Romney Takes New Hampshire, On To South Carolina

by William Teach | January 11, 2012 8:27 am

Not that it was a particularly big surprise that Romney won the Granite State

(CNN[1]) Former Massachusetts Gov. Mitt Romney won a convincing victory in the New Hampshire primary, the second straight triumph for Romney and one that bolsters his front-runner status to take on President Barack Obama in November.

All six Republican contenders head to South Carolina on Wednesday ahead of the next primary.

With 95% of precincts reporting, Romney received 40% of the vote in Tuesday’s balloting. Texas Rep. Ron Paul received 23% and former Utah Gov. and U.S. Ambassador Jon Huntsman garnered 17%.

Former House Speaker Newt Gingrich and former Pennsylvania Sen. Rick Santorum came in with 10% and 9%, respectively, and Texas Gov. Rick Perry had 1%.

Now we move into the South Carolina primary on January 21. Why is S.C. important[2]?

“As goes South Carolina, so goes the rest of the South.” Those were the words of late South Carolina GOP Chairman Dan Ross in 1979 when the South Carolina Republican Party officially established its presidential primary beginning in 1980.

Since then, and with every presidential election cycle since, South Carolina has always gotten it right. They got it right when Ronald Reagan defeated John Connally in 1980, when George Bush defeated Pat Robertson after his surprise Iowa caucus win in 1988, when Bob Dole stopped Pat Buchanan following his New Hampshire primary win in 1996, when George W. Bush defeated John McCain in 2000, and when John McCain beat back a challenge from Mike Huckabee in 2008.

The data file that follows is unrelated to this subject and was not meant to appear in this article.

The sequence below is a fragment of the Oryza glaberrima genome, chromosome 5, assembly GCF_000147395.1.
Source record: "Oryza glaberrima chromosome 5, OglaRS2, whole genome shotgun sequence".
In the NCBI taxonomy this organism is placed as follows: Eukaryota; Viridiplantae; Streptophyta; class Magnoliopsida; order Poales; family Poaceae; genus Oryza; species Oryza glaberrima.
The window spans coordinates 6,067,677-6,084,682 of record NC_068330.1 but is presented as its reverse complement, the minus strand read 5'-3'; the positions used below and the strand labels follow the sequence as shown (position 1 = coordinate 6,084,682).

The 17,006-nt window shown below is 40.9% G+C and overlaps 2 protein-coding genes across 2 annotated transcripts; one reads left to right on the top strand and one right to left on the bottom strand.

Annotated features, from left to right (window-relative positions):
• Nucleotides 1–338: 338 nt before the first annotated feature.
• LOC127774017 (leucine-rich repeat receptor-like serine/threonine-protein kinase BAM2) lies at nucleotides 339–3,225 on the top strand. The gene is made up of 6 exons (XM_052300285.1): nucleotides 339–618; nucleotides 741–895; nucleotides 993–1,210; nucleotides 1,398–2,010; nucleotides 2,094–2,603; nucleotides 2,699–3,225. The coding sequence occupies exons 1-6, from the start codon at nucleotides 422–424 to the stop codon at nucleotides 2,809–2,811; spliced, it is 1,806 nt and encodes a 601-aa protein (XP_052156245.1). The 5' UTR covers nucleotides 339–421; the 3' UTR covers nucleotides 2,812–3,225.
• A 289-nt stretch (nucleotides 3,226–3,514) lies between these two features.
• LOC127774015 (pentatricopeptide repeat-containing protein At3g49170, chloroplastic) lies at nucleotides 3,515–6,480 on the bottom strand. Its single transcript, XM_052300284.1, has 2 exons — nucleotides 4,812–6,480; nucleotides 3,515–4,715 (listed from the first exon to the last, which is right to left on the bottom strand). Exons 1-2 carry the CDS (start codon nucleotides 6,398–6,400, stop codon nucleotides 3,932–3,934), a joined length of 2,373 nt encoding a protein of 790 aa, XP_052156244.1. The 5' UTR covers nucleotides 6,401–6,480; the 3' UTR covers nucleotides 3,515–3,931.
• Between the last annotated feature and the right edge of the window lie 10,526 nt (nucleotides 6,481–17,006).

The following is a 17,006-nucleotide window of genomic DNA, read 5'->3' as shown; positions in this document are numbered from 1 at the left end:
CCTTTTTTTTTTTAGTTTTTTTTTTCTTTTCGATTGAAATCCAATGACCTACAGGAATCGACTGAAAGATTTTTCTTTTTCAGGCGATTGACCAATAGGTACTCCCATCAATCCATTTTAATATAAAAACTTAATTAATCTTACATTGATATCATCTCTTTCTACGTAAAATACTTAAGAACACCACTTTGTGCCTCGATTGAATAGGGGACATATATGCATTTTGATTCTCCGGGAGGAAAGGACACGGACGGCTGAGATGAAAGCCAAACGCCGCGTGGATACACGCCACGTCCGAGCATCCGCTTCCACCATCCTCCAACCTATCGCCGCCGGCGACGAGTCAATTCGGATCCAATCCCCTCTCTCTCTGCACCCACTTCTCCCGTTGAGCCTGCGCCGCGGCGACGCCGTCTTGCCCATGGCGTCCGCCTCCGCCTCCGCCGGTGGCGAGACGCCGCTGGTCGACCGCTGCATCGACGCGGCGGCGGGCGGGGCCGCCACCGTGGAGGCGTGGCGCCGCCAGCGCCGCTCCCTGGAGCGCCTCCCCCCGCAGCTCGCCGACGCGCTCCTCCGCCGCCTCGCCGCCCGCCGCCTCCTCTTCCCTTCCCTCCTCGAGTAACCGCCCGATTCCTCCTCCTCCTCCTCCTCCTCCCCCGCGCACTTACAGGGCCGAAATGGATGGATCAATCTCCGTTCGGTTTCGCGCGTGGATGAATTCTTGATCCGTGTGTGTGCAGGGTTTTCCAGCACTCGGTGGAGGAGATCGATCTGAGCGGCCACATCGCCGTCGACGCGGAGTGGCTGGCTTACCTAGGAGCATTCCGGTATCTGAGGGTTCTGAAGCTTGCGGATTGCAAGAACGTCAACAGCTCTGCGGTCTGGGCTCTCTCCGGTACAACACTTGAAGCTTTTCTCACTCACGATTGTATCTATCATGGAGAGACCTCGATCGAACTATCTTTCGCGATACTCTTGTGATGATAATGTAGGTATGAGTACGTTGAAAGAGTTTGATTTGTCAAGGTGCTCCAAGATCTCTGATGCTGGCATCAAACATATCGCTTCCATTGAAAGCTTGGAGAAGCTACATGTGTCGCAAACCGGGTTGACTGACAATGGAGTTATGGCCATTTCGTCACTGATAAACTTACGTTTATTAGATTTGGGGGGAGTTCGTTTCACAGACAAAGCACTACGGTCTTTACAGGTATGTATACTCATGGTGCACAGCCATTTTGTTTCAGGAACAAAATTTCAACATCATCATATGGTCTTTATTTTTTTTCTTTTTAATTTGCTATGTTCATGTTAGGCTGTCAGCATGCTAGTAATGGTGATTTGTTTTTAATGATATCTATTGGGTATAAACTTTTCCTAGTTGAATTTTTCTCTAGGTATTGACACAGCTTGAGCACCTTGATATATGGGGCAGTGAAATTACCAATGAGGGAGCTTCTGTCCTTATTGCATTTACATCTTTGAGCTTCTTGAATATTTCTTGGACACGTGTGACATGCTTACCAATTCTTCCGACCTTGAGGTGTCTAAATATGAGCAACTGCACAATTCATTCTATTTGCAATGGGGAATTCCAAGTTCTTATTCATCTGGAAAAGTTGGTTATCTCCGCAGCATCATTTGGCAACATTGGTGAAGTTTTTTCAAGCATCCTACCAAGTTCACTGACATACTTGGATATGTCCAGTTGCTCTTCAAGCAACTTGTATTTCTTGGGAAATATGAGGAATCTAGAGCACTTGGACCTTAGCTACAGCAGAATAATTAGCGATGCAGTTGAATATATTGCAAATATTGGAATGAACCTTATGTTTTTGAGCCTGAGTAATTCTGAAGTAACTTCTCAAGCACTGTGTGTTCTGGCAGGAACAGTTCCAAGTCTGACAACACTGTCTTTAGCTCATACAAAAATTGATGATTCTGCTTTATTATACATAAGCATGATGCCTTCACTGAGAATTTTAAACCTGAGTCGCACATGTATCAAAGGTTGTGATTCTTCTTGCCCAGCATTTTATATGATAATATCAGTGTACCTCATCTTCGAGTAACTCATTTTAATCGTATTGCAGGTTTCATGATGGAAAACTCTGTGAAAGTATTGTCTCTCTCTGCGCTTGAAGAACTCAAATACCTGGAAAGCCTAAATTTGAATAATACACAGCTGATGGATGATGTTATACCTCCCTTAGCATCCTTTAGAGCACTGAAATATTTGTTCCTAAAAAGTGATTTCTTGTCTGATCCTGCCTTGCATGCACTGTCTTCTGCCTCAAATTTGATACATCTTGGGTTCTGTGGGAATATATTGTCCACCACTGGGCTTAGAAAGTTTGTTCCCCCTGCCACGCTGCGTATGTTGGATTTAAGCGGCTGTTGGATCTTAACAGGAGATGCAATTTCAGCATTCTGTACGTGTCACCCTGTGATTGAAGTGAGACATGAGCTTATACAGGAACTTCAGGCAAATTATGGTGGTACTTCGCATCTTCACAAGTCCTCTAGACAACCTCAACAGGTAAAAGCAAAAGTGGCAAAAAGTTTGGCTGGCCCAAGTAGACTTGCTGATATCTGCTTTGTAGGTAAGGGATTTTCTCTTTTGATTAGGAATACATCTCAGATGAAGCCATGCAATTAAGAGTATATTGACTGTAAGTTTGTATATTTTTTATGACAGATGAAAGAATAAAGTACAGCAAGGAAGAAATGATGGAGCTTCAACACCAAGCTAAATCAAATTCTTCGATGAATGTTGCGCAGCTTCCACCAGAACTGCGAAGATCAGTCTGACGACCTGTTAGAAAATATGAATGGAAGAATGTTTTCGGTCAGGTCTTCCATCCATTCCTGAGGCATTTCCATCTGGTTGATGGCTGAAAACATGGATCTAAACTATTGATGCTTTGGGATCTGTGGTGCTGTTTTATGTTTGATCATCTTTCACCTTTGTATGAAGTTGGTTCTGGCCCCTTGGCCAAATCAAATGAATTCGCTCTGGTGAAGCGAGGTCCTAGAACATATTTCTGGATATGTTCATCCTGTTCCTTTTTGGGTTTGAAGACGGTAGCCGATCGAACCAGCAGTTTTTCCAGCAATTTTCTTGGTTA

Could South Carolina change and not be the predictor of the GOP nominee this year? It’s possible, based on whether or not they buy into a possible “President Romney.” According to a recent poll[3] (in a story about Stephen Colbert leading Jon Huntsman)

Leading the pack in the poll, released Tuesday, is Mitt Romney with 27 percent, followed by Newt Gingrich (23 percent), Rick Santorum (18 percent), Ron Paul (8 percent) and Rick Perry (7 percent). Last is former Louisiana Governor Buddy Roemer, who also trails Colbert, with 1 percent.

The question in S.C. will be “do they like the scorched Romney campaign of Gingrich?” Remember, part of Southern culture (despite lots of carpetbaggers) is politeness. They may not take to kindly to the heavy handed attacks, especially on capitalism.

Anyhow, if Perry doesn’t do well, at least a 3rd place finish, if not 2nd, his campaign will surely be toast. Huntsman should probably give it up now. He is actually the best conservative in the field, yet, he has never attempted to explain why he worked for Obama as ambassador for China, he supports legislation and regulation on the climate change hoax, and he is going after independents during a primary. Speaking of quitting[4]

Rep. Ron Paul’s campaign called on the rest of the Republican field to drop out of the race and unite behind him in order to defeat Mitt Romney.

Someone sounds desperate. Also, funny how “The Last Man Who Follows The Constitution” isn’t really happy dealing with competition. You know who should drop out? Ron Paul. Were he to somehow win the primaries, he would be an embarrassment that would drive the GOP into minority party status for the next 20-30 years.

Crossed at Pirate’s Cove[5]. Follow me on Twitter @WilliamTeach[6].

  1. CNN:
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  4. quitting:
  5. Pirate’s Cove:
  6. @WilliamTeach:

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